|Publication number||US7326369 B2|
|Application number||US 11/073,778|
|Publication date||Feb 5, 2008|
|Filing date||Mar 7, 2005|
|Priority date||Mar 7, 2005|
|Also published as||CN1831073A, CN1831073B, DE602006013734D1, EP1701361A1, EP1701361B1, US20060197066|
|Publication number||073778, 11073778, US 7326369 B2, US 7326369B2, US-B2-7326369, US7326369 B2, US7326369B2|
|Inventors||Chih-Min Cheng, Andrew Collins|
|Original Assignee||National Starch And Chemical Investment Holding Corporation|
|Export Citation||BiBTeX, EndNote, RefMan|
|Patent Citations (15), Non-Patent Citations (2), Referenced by (4), Classifications (59), Legal Events (5)|
|External Links: USPTO, USPTO Assignment, Espacenet|
This invention relates to compositions that are suitable for use as conductive materials in microelectronic devices or semiconductor packages to provide electrically stable interconnections.
Conductive compositions are used for a variety of purposes in the fabrication and assembly of semiconductor packages and microelectronic devices. For example, conductive adhesives are used to bond integrated circuit chips to substrates (die attach adhesives) or circuit assemblies to printed wire boards (surface mount conductive adhesives).
The leading technique used throughout the electronics industry for soldering components to the substrate uses a metallic solder alloy which is so called eutectic solder containing by weight 63% tin and 37% lead. It is applied to the circuit board as a paste or a solder preform which is heated to above its melting temperature (183° C.) to let solder paste melt and form joint. Alternatively, the board is passed over a molten wave of solder to form joints to bond the electrical components to the circuit board. In either case, a flux material is used to remove surface oxidation from metallic surfaces and allow the molten solder to strongly bond to the surfaces and form reliable solder joints with excellent impact resistance. While the solder technology has existed for many decades, it has several shortcomings. Lead in the alloy is not environmental friendly. Numerous environmental regulations have been proposed to tax, limit, or ban the use of lead in the electronic solders. Secondly, high process temperature requires using more expensive thermo-stable substrate and does not fit flexible substrate that becomes more popular in the electronic industry. Another shortcoming is extra step to clean up the residue from flux material after reflow process which is an expensive and inefficient process.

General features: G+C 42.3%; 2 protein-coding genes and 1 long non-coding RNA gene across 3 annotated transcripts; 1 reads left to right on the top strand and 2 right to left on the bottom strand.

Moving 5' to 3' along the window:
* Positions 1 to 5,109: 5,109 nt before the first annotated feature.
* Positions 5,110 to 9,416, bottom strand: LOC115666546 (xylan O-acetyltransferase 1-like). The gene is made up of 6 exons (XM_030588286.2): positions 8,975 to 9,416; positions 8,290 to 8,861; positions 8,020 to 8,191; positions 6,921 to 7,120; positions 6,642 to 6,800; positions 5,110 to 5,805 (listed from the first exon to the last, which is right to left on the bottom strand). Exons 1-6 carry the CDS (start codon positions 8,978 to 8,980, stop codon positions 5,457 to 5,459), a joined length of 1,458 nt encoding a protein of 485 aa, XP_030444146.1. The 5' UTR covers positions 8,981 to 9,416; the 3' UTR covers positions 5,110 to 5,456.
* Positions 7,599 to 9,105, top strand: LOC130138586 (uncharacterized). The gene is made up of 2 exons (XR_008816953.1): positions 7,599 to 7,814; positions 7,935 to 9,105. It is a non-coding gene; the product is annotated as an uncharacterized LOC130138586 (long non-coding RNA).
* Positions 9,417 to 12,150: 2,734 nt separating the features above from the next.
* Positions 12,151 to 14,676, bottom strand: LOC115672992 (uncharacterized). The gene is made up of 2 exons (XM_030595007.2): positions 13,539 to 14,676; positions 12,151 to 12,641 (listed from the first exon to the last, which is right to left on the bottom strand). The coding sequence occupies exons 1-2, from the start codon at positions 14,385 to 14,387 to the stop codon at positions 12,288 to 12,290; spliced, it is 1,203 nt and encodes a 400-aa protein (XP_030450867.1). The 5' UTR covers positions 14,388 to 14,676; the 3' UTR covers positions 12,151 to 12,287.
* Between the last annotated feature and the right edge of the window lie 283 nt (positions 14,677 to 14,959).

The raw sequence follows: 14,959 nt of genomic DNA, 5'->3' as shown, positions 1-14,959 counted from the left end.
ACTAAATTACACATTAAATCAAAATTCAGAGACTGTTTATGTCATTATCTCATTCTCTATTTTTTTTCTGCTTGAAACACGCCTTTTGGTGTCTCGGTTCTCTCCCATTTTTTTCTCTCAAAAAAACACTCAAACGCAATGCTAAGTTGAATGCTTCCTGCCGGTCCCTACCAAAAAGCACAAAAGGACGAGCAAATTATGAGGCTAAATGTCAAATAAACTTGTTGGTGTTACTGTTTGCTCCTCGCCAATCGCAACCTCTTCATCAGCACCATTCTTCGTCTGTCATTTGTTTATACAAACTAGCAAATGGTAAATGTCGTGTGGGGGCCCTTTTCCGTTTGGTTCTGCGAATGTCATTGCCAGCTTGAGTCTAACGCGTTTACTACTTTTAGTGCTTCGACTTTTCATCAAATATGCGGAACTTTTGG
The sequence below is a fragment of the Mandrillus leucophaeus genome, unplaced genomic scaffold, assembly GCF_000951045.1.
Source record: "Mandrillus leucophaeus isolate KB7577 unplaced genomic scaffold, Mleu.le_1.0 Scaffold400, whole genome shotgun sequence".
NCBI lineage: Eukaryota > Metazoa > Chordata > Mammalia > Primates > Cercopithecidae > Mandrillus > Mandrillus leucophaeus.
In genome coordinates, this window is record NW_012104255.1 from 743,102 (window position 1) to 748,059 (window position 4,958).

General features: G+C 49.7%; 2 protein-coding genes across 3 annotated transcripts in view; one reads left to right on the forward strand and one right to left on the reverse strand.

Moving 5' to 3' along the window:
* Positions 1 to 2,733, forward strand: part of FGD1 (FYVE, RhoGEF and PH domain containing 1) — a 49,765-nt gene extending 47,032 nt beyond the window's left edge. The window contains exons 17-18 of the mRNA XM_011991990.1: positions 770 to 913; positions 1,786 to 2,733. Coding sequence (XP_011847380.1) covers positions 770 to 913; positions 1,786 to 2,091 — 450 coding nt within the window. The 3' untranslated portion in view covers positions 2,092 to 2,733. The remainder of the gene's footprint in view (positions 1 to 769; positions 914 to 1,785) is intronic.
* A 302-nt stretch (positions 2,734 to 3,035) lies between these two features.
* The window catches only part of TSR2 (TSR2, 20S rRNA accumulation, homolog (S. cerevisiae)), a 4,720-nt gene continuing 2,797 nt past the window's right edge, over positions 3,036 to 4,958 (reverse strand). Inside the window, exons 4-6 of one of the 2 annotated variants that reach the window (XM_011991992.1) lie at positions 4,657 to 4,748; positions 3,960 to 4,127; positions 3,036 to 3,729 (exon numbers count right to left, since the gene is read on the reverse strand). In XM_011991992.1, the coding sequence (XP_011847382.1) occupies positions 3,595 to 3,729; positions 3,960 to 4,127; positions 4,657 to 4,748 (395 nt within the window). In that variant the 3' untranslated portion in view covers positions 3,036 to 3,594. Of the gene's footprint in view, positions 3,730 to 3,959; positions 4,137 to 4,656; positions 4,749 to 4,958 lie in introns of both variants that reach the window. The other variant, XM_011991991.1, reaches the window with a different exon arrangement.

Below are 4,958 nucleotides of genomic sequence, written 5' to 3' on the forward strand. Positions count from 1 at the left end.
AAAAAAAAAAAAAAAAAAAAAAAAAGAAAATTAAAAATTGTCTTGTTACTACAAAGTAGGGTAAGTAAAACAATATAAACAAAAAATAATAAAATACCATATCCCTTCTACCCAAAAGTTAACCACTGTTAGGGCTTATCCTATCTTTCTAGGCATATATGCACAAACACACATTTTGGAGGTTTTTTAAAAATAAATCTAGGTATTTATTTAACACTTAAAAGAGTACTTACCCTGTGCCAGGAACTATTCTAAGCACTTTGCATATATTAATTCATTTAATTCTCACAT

Conductive adhesives offer several advantages over traditional solder assembly due to the absence of lead, low processing temperatures and a simplified assembly process that does not require solder flux and subsequent flux cleaning steps. Among the desired properties of conductive adhesives are long work life at room temperature, relatively low curing temperature and relatively short curing time, good rheology for screen printing, sufficient conductivity to carry an electric current when cured, acceptable adhesion to the substrate when cured, stable electrical resistance at high temperature and humidity over long periods of time, and good impact strength. Conductive adhesives are particularly useful for large area assemblies intended for various microwave applications which require bonding of a FR4 or ceramic circuit board to a metal substrate having an aluminum or copper core. In such applications, conductive adhesives provide electrical integrity, bond-line consistency and improved thermal dissipation that insures compliance with regulatory requirements, minimizes losses, minimizes distortion of high frequency digital signals and maintains low impedance to the ground plane.